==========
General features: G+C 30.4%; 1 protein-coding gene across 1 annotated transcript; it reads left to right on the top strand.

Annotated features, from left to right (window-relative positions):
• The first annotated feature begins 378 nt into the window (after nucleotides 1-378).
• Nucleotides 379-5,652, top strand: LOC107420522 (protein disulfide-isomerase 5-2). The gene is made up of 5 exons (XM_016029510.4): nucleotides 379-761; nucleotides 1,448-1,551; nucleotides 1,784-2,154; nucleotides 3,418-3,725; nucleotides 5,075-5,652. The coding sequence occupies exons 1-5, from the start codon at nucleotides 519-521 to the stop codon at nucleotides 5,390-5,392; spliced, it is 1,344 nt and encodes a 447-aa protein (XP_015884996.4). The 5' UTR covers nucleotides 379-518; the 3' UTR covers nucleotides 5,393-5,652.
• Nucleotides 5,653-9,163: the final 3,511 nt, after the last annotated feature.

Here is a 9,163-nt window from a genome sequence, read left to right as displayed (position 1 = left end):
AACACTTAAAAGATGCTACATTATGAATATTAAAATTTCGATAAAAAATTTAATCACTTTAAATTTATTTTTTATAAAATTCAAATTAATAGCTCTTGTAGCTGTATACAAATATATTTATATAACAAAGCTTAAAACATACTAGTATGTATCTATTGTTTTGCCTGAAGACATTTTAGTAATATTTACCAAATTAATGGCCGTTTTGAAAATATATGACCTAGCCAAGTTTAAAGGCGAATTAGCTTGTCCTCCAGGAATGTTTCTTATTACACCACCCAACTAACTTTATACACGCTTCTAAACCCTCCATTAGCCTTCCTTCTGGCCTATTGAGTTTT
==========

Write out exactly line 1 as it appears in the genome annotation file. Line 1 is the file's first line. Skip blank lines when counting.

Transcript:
General features: G+C 30.4%; 1 protein-coding gene across 1 annotated transcript; it reads left to right on the top strand.